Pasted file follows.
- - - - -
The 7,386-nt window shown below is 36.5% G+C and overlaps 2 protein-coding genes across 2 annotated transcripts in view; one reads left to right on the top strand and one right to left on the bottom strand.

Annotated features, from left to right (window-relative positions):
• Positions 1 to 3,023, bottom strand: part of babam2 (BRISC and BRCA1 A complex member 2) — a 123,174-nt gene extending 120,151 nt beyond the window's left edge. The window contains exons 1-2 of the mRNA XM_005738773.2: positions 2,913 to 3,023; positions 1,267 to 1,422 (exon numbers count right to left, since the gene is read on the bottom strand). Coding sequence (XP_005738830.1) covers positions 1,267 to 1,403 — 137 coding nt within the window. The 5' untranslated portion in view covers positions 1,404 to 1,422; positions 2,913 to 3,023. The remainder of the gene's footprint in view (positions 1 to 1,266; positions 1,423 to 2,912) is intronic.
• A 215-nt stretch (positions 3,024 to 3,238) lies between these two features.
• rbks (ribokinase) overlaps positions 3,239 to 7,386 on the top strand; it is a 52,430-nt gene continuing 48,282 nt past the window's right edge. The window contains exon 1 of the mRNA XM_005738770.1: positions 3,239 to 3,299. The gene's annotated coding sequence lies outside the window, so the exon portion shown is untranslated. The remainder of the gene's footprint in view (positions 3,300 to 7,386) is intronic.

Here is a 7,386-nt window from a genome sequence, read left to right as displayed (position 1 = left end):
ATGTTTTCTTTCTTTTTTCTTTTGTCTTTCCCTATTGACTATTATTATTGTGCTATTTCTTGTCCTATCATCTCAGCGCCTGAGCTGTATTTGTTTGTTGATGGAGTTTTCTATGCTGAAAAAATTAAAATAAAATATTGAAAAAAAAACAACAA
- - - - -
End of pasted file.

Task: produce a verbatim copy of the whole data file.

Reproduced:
The 7,386-nt window shown below is 36.5% G+C and overlaps 2 protein-coding genes across 2 annotated transcripts in view; one reads left to right on the top strand and one right to left on the bottom strand.

Annotated features, from left to right (window-relative positions):
• Positions 1 to 3,023, bottom strand: part of babam2 (BRISC and BRCA1 A complex member 2) — a 123,174-nt gene extending 120,151 nt beyond the window's left edge. The window contains exons 1-2 of the mRNA XM_005738773.2: positions 2,913 to 3,023; positions 1,267 to 1,422 (exon numbers count right to left, since the gene is read on the bottom strand). Coding sequence (XP_005738830.1) covers positions 1,267 to 1,403 — 137 coding nt within the window. The 5' untranslated portion in view covers positions 1,404 to 1,422; positions 2,913 to 3,023. The remainder of the gene's footprint in view (positions 1 to 1,266; positions 1,423 to 2,912) is intronic.
• A 215-nt stretch (positions 3,024 to 3,238) lies between these two features.
• rbks (ribokinase) overlaps positions 3,239 to 7,386 on the top strand; it is a 52,430-nt gene continuing 48,282 nt past the window's right edge. The window contains exon 1 of the mRNA XM_005738770.1: positions 3,239 to 3,299. The gene's annotated coding sequence lies outside the window, so the exon portion shown is untranslated. The remainder of the gene's footprint in view (positions 3,300 to 7,386) is intronic.

Here is a 7,386-nt window from a genome sequence, read left to right as displayed (position 1 = left end):
ATGTTTTCTTTCTTTTTTCTTTTGTCTTTCCCTATTGACTATTATTATTGTGCTATTTCTTGTCCTATCATCTCAGCGCCTGAGCTGTATTTGTTTGTTGATGGAGTTTTCTATGCTGAAAAAATTAAAATAAAATATTGAAAAAAAAACAACAA